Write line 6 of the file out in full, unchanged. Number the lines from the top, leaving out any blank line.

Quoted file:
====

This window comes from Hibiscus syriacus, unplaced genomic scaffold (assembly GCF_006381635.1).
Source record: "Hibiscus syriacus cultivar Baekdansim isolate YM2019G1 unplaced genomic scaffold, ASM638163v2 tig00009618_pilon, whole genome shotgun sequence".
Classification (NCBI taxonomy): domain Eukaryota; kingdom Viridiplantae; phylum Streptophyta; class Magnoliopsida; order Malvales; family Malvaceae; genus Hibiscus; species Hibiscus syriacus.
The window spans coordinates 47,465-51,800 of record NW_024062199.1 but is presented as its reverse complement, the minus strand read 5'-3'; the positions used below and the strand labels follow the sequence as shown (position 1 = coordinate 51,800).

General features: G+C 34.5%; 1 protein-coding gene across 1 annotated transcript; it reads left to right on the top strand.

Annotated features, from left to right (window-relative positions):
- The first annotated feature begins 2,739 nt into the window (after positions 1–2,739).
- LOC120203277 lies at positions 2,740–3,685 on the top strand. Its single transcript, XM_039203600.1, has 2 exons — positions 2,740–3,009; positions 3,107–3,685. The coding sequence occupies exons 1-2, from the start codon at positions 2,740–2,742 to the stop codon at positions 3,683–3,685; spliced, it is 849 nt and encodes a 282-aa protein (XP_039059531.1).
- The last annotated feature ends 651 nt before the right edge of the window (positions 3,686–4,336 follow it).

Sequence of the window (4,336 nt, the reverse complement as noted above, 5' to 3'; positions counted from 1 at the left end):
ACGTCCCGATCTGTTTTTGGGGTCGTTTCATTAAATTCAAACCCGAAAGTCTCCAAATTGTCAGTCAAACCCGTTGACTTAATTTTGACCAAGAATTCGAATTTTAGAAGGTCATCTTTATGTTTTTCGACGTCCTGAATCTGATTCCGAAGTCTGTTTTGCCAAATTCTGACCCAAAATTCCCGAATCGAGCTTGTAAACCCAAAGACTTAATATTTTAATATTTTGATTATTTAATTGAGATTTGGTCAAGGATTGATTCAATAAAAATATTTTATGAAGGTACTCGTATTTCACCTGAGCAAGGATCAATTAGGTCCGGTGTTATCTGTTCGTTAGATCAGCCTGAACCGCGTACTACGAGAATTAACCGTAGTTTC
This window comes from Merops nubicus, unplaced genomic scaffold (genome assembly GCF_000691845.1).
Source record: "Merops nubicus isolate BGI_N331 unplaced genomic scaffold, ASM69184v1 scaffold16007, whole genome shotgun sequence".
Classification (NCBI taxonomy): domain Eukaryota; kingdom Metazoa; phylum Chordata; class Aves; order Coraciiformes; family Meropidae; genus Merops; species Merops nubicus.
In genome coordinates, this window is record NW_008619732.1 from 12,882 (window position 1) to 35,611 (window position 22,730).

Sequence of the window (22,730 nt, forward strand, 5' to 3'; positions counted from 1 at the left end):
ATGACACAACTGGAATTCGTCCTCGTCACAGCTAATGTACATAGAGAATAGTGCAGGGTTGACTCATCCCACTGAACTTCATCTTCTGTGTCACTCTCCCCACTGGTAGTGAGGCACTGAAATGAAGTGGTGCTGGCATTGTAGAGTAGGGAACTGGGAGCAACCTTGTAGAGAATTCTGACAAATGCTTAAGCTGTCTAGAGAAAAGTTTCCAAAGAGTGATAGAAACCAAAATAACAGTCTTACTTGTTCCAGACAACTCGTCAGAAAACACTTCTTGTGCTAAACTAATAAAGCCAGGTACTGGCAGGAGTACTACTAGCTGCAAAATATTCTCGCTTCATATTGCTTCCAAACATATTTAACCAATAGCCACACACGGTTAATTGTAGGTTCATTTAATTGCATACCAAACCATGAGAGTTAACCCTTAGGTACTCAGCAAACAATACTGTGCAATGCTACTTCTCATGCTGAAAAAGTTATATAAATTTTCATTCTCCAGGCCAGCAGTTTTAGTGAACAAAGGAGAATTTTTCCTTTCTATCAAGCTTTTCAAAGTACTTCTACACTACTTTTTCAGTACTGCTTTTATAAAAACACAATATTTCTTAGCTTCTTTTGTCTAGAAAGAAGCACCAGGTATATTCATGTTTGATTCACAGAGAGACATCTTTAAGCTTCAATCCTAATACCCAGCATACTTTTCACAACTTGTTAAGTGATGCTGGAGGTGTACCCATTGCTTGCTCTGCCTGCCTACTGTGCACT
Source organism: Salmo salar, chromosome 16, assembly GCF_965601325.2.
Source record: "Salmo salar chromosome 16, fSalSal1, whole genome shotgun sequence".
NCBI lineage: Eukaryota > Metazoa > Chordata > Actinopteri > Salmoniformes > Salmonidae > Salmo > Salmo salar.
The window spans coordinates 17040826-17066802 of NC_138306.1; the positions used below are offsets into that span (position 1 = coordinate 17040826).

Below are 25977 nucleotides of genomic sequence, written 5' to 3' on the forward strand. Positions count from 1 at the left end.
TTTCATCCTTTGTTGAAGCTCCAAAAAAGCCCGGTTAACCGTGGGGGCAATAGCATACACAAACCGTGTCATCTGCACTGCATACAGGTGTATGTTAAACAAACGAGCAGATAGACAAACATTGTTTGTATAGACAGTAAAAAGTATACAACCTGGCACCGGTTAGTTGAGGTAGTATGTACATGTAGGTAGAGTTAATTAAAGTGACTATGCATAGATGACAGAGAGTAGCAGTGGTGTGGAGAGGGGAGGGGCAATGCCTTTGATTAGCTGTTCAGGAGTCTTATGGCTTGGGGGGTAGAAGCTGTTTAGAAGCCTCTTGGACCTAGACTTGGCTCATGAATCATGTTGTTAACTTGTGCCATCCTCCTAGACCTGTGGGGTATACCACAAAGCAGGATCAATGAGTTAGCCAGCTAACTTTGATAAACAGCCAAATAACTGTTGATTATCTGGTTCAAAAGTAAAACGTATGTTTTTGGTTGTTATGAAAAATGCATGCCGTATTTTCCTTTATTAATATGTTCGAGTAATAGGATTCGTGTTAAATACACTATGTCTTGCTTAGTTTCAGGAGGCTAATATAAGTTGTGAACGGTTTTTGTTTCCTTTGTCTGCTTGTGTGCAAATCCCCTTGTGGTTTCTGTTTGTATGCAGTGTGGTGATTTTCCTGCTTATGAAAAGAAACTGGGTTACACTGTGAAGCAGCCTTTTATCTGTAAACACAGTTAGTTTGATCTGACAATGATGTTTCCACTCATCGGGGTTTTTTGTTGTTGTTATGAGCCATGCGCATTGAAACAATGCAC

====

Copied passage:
Annotated features, from left to right (window-relative positions):